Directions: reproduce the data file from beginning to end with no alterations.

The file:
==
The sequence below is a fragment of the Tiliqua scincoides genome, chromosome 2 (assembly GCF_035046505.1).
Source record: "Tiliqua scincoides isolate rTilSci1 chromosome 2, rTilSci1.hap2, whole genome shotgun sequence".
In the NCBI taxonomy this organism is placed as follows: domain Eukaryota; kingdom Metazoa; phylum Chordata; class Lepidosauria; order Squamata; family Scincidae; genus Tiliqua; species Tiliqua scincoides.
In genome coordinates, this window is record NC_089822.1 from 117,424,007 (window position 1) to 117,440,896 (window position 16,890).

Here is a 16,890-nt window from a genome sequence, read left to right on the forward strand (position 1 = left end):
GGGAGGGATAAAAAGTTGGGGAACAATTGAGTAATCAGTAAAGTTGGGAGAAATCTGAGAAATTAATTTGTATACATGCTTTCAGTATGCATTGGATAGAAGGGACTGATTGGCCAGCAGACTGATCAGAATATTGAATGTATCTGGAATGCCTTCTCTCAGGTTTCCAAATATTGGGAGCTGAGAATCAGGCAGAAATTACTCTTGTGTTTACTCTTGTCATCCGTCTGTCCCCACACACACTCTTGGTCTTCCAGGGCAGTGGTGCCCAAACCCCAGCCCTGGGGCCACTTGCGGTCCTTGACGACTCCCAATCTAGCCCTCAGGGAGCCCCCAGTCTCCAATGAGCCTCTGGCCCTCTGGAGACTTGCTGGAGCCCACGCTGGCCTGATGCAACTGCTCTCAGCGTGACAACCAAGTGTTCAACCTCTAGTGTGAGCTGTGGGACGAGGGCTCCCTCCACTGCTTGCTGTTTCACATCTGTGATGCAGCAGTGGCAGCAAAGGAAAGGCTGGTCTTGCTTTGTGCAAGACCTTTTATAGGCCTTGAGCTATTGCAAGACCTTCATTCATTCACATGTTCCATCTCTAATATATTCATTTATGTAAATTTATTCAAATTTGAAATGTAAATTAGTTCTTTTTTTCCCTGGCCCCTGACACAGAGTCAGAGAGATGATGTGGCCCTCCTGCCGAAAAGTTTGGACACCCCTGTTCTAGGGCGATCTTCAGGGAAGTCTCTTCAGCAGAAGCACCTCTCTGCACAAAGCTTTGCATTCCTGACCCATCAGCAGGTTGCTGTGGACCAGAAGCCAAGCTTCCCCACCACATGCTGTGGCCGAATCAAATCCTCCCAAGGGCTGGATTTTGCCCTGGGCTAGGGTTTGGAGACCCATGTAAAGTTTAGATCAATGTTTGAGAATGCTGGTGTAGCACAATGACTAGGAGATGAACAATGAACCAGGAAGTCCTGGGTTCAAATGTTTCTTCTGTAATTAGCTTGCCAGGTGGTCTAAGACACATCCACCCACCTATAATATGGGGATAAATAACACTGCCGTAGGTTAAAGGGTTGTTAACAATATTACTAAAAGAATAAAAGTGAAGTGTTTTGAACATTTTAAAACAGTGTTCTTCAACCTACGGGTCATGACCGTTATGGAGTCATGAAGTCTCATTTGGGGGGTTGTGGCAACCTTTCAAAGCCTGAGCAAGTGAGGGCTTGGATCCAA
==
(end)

The sequence below is a fragment of the Tiliqua scincoides genome, chromosome 2 (assembly GCF_035046505.1).
Source record: "Tiliqua scincoides isolate rTilSci1 chromosome 2, rTilSci1.hap2, whole genome shotgun sequence".
In the NCBI taxonomy this organism is placed as follows: domain Eukaryota; kingdom Metazoa; phylum Chordata; class Lepidosauria; order Squamata; family Scincidae; genus Tiliqua; species Tiliqua scincoides.
In genome coordinates, this window is record NC_089822.1 from 117,424,007 (window position 1) to 117,440,896 (window position 16,890).

Here is a 16,890-nt window from a genome sequence, read left to right on the forward strand (position 1 = left end):
GGGAGGGATAAAAAGTTGGGGAACAATTGAGTAATCAGTAAAGTTGGGAGAAATCTGAGAAATTAATTTGTATACATGCTTTCAGTATGCATTGGATAGAAGGGACTGATTGGCCAGCAGACTGATCAGAATATTGAATGTATCTGGAATGCCTTCTCTCAGGTTTCCAAATATTGGGAGCTGAGAATCAGGCAGAAATTACTCTTGTGTTTACTCTTGTCATCCGTCTGTCCCCACACACACTCTTGGTCTTCCAGGGCAGTGGTGCCCAAACCCCAGCCCTGGGGCCACTTGCGGTCCTTGACGACTCCCAATCTAGCCCTCAGGGAGCCCCCAGTCTCCAATGAGCCTCTGGCCCTCTGGAGACTTGCTGGAGCCCACGCTGGCCTGATGCAACTGCTCTCAGCGTGACAACCAAGTGTTCAACCTCTAGTGTGAGCTGTGGGACGAGGGCTCCCTCCACTGCTTGCTGTTTCACATCTGTGATGCAGCAGTGGCAGCAAAGGAAAGGCTGGTCTTGCTTTGTGCAAGACCTTTTATAGGCCTTGAGCTATTGCAAGACCTTCATTCATTCACATGTTCCATCTCTAATATATTCATTTATGTAAATTTATTCAAATTTGAAATGTAAATTAGTTCTTTTTTTCCCTGGCCCCTGACACAGAGTCAGAGAGATGATGTGGCCCTCCTGCCGAAAAGTTTGGACACCCCTGTTCTAGGGCGATCTTCAGGGAAGTCTCTTCAGCAGAAGCACCTCTCTGCACAAAGCTTTGCATTCCTGACCCATCAGCAGGTTGCTGTGGACCAGAAGCCAAGCTTCCCCACCACATGCTGTGGCCGAATCAAATCCTCCCAAGGGCTGGATTTTGCCCTGGGCTAGGGTTTGGAGACCCATGTAAAGTTTAGATCAATGTTTGAGAATGCTGGTGTAGCACAATGACTAGGAGATGAACAATGAACCAGGAAGTCCTGGGTTCAAATGTTTCTTCTGTAATTAGCTTGCCAGGTGGTCTAAGACACATCCACCCACCTATAATATGGGGATAAATAACACTGCCGTAGGTTAAAGGGTTGTTAACAATATTACTAAAAGAATAAAAGTGAAGTGTTTTGAACATTTTAAAACAGTGTTCTTCAACCTACGGGTCATGACCGTTATGGAGTCATGAAGTCTCATTTGGGGGGTTGTGGCAACCTTTCAAAGCCTGAGCAAGTGAGGGCTTGGATCCAA